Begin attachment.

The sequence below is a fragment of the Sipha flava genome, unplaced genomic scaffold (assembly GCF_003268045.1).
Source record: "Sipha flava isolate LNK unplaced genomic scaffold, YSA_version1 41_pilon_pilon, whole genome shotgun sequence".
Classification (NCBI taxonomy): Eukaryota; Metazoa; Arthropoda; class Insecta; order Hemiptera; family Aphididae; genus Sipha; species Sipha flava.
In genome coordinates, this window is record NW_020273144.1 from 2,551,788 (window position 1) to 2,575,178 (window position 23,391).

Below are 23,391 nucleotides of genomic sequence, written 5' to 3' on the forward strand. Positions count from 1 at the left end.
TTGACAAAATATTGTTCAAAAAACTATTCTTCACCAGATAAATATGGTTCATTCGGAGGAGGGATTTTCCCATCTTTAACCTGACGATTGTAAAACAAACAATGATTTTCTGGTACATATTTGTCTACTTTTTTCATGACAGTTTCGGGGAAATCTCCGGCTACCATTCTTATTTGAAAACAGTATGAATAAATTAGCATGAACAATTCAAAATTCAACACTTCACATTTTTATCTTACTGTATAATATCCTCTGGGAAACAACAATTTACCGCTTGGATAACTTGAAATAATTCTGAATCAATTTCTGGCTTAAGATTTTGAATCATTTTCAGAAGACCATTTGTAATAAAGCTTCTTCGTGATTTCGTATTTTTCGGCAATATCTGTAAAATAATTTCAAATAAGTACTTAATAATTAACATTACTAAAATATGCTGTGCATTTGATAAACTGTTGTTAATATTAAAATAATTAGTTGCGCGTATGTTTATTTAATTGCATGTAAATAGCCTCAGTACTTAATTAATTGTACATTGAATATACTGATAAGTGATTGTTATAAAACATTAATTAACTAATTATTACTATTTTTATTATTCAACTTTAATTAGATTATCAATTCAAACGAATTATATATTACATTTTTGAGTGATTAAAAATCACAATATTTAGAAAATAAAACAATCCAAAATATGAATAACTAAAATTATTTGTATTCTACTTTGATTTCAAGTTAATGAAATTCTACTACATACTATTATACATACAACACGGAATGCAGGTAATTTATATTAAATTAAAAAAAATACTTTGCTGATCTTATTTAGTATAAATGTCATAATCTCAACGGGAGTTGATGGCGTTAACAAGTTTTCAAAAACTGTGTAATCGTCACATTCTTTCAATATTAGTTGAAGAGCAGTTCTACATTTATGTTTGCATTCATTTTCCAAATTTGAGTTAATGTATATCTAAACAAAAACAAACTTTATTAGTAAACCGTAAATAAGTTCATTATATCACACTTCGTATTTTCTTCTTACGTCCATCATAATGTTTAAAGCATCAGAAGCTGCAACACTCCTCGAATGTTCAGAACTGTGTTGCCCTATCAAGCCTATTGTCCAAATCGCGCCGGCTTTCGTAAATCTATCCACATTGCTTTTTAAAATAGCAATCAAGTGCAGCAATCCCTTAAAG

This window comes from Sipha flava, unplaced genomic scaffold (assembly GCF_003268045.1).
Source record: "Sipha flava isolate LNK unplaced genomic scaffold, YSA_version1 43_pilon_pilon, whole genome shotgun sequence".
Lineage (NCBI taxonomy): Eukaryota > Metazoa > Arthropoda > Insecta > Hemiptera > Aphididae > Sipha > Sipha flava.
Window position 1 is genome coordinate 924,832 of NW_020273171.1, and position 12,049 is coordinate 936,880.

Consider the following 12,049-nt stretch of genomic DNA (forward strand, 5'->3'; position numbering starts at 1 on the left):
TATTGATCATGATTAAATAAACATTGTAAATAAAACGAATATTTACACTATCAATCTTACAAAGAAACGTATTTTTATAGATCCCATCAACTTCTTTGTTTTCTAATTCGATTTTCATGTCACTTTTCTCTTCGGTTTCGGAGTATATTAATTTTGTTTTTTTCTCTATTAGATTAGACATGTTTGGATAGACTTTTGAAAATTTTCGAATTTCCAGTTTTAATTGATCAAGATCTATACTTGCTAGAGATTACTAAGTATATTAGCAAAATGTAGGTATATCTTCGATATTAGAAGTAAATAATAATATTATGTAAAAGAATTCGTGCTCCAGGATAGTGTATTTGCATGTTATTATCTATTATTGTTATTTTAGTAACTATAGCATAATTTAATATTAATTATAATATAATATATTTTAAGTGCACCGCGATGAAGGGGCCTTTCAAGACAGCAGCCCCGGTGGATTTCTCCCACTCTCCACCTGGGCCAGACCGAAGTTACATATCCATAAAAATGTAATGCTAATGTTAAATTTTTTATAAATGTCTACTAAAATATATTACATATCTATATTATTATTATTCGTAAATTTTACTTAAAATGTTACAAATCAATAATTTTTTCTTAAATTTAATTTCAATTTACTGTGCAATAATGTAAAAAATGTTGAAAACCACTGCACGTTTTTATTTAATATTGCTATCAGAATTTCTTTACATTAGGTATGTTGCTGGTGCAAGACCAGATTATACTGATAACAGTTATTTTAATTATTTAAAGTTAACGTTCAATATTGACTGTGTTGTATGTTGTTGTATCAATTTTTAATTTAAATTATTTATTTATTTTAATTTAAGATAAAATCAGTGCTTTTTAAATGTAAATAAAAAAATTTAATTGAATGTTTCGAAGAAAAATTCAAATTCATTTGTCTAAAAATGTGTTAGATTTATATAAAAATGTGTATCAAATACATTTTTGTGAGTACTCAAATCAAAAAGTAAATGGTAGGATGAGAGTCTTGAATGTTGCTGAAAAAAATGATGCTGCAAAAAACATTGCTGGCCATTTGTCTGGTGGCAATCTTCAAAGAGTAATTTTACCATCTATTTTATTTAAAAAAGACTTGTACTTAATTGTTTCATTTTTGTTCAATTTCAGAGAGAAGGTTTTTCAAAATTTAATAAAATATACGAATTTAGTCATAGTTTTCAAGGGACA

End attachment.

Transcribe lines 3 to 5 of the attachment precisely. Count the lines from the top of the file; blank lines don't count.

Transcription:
Classification (NCBI taxonomy): Eukaryota; Metazoa; Arthropoda; class Insecta; order Hemiptera; family Aphididae; genus Sipha; species Sipha flava.
In genome coordinates, this window is record NW_020273144.1 from 2,551,788 (window position 1) to 2,575,178 (window position 23,391).

Below are 23,391 nucleotides of genomic sequence, written 5' to 3' on the forward strand. Positions count from 1 at the left end.